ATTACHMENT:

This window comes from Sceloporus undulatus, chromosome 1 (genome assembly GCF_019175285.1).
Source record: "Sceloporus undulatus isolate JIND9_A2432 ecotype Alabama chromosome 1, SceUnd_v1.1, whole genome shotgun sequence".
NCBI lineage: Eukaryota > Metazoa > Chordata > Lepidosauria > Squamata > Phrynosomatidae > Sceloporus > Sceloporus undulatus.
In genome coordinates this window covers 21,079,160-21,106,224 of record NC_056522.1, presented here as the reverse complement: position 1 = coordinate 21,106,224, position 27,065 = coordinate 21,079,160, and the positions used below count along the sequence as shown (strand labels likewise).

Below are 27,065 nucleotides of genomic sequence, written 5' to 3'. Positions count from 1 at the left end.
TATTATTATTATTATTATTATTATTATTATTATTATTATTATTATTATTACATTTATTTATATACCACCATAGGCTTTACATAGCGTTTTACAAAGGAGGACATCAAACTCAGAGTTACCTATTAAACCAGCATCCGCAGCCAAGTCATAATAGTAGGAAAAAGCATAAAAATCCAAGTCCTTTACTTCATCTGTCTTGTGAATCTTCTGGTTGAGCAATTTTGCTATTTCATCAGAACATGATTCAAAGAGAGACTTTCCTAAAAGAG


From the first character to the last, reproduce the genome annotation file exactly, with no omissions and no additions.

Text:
This window comes from Sceloporus undulatus, chromosome 1 (genome assembly GCF_019175285.1).
Source record: "Sceloporus undulatus isolate JIND9_A2432 ecotype Alabama chromosome 1, SceUnd_v1.1, whole genome shotgun sequence".
NCBI lineage: Eukaryota > Metazoa > Chordata > Lepidosauria > Squamata > Phrynosomatidae > Sceloporus > Sceloporus undulatus.
In genome coordinates this window covers 21,079,160-21,106,224 of record NC_056522.1, presented here as the reverse complement: position 1 = coordinate 21,106,224, position 27,065 = coordinate 21,079,160, and the positions used below count along the sequence as shown (strand labels likewise).

Below are 27,065 nucleotides of genomic sequence, written 5' to 3'. Positions count from 1 at the left end.
TATTATTATTATTATTATTATTATTATTATTATTATTATTATTATTATTACATTTATTTATATACCACCATAGGCTTTACATAGCGTTTTACAAAGGAGGACATCAAACTCAGAGTTACCTATTAAACCAGCATCCGCAGCCAAGTCATAATAGTAGGAAAAAGCATAAAAATCCAAGTCCTTTACTTCATCTGTCTTGTGAATCTTCTGGTTGAGCAATTTTGCTATTTCATCAGAACATGATTCAAAGAGAGACTTTCCTAAAAGAG